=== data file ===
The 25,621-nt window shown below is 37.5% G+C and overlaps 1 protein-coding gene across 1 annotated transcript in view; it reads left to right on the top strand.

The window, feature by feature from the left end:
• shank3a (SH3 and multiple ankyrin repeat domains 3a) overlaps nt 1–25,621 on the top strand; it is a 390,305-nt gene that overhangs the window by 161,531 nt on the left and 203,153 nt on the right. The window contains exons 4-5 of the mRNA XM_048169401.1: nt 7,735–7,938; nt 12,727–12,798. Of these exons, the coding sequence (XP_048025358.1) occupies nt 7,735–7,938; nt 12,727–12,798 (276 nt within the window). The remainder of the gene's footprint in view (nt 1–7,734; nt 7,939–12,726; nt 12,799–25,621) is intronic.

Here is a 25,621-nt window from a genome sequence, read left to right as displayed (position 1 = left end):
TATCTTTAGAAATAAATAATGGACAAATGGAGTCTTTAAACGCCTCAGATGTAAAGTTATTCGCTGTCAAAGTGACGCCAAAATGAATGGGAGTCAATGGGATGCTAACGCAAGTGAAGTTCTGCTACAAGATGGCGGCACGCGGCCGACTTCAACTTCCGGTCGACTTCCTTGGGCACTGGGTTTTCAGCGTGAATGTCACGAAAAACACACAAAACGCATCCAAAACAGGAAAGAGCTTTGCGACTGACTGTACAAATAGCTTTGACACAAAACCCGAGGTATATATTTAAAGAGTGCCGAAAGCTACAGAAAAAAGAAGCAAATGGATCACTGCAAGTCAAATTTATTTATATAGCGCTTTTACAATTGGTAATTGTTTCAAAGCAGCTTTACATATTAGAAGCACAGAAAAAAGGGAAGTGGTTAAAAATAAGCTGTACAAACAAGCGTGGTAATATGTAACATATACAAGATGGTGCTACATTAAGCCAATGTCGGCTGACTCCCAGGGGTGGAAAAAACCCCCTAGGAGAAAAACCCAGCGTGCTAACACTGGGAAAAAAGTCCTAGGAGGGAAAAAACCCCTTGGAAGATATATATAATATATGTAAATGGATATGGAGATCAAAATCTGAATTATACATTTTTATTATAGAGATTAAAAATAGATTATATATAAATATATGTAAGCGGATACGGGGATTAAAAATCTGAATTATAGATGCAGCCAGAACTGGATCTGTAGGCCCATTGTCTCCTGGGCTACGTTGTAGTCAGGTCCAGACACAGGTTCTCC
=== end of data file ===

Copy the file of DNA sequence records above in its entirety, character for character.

The 25,621-nt window shown below is 37.5% G+C and overlaps 1 protein-coding gene across 1 annotated transcript in view; it reads left to right on the top strand.

The window, feature by feature from the left end:
• shank3a (SH3 and multiple ankyrin repeat domains 3a) overlaps nt 1–25,621 on the top strand; it is a 390,305-nt gene that overhangs the window by 161,531 nt on the left and 203,153 nt on the right. The window contains exons 4-5 of the mRNA XM_048169401.1: nt 7,735–7,938; nt 12,727–12,798. Of these exons, the coding sequence (XP_048025358.1) occupies nt 7,735–7,938; nt 12,727–12,798 (276 nt within the window). The remainder of the gene's footprint in view (nt 1–7,734; nt 7,939–12,726; nt 12,799–25,621) is intronic.

Here is a 25,621-nt window from a genome sequence, read left to right as displayed (position 1 = left end):
TATCTTTAGAAATAAATAATGGACAAATGGAGTCTTTAAACGCCTCAGATGTAAAGTTATTCGCTGTCAAAGTGACGCCAAAATGAATGGGAGTCAATGGGATGCTAACGCAAGTGAAGTTCTGCTACAAGATGGCGGCACGCGGCCGACTTCAACTTCCGGTCGACTTCCTTGGGCACTGGGTTTTCAGCGTGAATGTCACGAAAAACACACAAAACGCATCCAAAACAGGAAAGAGCTTTGCGACTGACTGTACAAATAGCTTTGACACAAAACCCGAGGTATATATTTAAAGAGTGCCGAAAGCTACAGAAAAAAGAAGCAAATGGATCACTGCAAGTCAAATTTATTTATATAGCGCTTTTACAATTGGTAATTGTTTCAAAGCAGCTTTACATATTAGAAGCACAGAAAAAAGGGAAGTGGTTAAAAATAAGCTGTACAAACAAGCGTGGTAATATGTAACATATACAAGATGGTGCTACATTAAGCCAATGTCGGCTGACTCCCAGGGGTGGAAAAAACCCCCTAGGAGAAAAACCCAGCGTGCTAACACTGGGAAAAAAGTCCTAGGAGGGAAAAAACCCCTTGGAAGATATATATAATATATGTAAATGGATATGGAGATCAAAATCTGAATTATACATTTTTATTATAGAGATTAAAAATAGATTATATATAAATATATGTAAGCGGATACGGGGATTAAAAATCTGAATTATAGATGCAGCCAGAACTGGATCTGTAGGCCCATTGTCTCCTGGGCTACGTTGTAGTCAGGTCCAGACACAGGTTCTCC